Something’s Just Not Right

That LG thought they could ask for such a variance is disturbing enough, the fact that it was actually granted, should have brought in the investigators. That a judge upheld it should raise even more eyebrows.  The fact that  Mayor Joseph Parisi and the Planning Board, after the fact, are attempting to change the zoning laws to allow 150 ft tall buildings in an effort to escape a charge of spot zoning for one particular project is telling and should be extremely worrisome to the residents of Englewood Cliffs.

Pre-Election Political Propaganda

Unfortunately, the political propaganda being strewn about in this debate is disturbing.  State Senator Paul Sarlo, CEO for one of the largest construction contractors in the state, jumped on the “jobs” argument for a rally with labor unions at the site, even though Englewood Cliffs is not his district and the debate is simply a matter of the height variance, not the merits of LG building a new headquarters at that location. LG has already had a lower building just up the street for years with no outcry.  Bergen County Executive Donovan who is running for re-election this year, also jumped on the jobs bandwagon to support the project, and she is associated with David Samson, Chairman of the Port Authority, who is embroiled in the Bridgegate scandal for making real estate deals.

The View from New York

Saying that it is only the New Yorkers complaining is neither fair nor accurate.  Six Bergen County, NJ  Mayors from neighboring communities have all come out against the height of the building, as has the Palisades Interstate Park Commission, which would be most affected by the proposed tower.  In  addition, four former New Jersey Governors have also signed a letter requesting the height of the building be lowered.  New Yorkers, who get the most treasured view of the cliffs will also be adversely impacted. This building is viewed by Americans who treasure our natural national landmarks, as the equivalent of putting a Trump casino tower on the rim of the Grand Canyon.  The reason this view is so beloved is because it looks the way it did when the Lenape lived along the Hudson and before Henry Hudson first sailed up it.  Putting a tower there ruins the entire view that remains.  Let me repeat, the ENTIRE view for not one but two states.  As someone schooled in site design, construction, topography and map making the LG argument that the building would blend into its surroundings is absurd.  It will be visible for miles like Sauron’s tower from the Lord of the Rings.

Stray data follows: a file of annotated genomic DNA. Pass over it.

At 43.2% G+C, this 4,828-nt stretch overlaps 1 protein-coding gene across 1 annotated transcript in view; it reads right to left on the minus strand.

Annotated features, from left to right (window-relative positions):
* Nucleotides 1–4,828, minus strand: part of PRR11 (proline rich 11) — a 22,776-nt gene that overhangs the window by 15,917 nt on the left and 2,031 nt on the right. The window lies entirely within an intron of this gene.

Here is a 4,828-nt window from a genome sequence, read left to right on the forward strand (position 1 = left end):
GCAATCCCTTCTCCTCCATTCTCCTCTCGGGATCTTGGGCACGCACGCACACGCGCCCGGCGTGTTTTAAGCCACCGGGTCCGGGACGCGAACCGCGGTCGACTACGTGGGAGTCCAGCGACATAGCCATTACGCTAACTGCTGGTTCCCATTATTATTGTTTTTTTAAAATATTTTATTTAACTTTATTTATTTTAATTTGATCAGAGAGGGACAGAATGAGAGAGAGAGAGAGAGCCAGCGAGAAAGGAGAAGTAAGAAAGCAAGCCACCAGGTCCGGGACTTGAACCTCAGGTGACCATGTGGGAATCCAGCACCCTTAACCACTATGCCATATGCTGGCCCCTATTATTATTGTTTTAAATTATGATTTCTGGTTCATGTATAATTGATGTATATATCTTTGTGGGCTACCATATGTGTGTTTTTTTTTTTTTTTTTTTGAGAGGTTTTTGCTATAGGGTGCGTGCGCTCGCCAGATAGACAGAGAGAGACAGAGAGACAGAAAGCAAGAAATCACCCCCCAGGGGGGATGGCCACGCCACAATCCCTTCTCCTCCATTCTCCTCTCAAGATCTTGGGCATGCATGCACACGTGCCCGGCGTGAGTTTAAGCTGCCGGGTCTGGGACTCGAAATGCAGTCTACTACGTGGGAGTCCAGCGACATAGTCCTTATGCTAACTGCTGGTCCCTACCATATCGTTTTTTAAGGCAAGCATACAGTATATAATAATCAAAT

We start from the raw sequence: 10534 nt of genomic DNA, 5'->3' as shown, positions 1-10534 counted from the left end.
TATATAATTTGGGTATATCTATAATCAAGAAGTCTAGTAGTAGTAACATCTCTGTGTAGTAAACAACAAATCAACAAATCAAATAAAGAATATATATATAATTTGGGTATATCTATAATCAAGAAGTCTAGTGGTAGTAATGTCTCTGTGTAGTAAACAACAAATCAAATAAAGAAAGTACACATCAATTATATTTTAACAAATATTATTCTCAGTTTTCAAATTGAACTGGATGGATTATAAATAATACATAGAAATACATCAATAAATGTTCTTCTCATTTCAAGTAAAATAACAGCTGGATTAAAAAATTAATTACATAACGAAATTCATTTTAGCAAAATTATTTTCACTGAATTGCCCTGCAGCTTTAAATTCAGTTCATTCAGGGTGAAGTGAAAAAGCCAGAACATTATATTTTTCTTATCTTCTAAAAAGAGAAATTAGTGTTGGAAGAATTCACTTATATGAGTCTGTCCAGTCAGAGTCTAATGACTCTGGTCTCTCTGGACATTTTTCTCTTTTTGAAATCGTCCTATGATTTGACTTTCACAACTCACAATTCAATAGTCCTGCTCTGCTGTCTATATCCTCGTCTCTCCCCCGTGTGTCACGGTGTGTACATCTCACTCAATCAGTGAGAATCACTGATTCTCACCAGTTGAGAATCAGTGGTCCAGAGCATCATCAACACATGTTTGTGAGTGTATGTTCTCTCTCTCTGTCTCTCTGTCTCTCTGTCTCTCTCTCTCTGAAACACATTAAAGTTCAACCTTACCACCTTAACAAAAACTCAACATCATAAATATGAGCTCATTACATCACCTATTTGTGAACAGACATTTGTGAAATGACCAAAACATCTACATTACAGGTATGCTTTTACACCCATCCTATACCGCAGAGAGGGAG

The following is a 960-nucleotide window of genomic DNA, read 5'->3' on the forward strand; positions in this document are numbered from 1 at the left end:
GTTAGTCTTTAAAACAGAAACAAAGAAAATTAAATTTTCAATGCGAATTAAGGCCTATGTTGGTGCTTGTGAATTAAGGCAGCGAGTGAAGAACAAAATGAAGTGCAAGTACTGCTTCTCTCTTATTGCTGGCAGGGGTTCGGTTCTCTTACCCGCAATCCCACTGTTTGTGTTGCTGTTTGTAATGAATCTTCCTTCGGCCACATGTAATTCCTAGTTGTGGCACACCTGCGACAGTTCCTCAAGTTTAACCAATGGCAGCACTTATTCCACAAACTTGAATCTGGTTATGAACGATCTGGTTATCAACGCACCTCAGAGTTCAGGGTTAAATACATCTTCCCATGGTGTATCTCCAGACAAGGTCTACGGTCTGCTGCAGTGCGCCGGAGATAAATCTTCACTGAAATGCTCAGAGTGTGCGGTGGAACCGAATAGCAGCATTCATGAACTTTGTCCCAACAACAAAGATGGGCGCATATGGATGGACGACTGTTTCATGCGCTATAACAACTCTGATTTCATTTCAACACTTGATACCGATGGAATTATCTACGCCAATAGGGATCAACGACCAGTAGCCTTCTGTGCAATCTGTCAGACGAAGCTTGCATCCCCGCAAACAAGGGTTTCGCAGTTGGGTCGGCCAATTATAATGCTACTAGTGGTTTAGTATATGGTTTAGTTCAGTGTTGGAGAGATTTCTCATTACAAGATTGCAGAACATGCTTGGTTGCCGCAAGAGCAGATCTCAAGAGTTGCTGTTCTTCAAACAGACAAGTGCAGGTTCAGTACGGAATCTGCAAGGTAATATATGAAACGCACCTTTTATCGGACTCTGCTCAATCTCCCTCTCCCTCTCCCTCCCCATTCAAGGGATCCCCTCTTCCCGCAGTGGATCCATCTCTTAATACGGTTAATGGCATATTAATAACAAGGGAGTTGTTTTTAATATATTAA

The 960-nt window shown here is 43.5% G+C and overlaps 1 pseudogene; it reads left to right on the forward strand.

LG Not the Only Threat to the Palisades

Currently the efforts to get LG to change their mind and lower the height, will be moot if the Borough of Englewood Cliffs gets their way and changes the zoning laws. There will be not just LG to fight but a whole slew of companies – many of whom have highly placed political patronage appointees in positions of power, who just adore construction over preservation and quality of life. NJ is a vipers den of hungry politicians who look to construction companies, engineering firms, land use attorneys, bond counsels and planners to fund their campaigns.  If we look only at LG as the villain in this story and ignore the weaknesses in NJ Municipal law, I fear things will get much, much worse and we will lose the Palisades forever.

 

Views expressed in this article are the opinions of the author and do not necessarily reflect the views of The Epoch Times.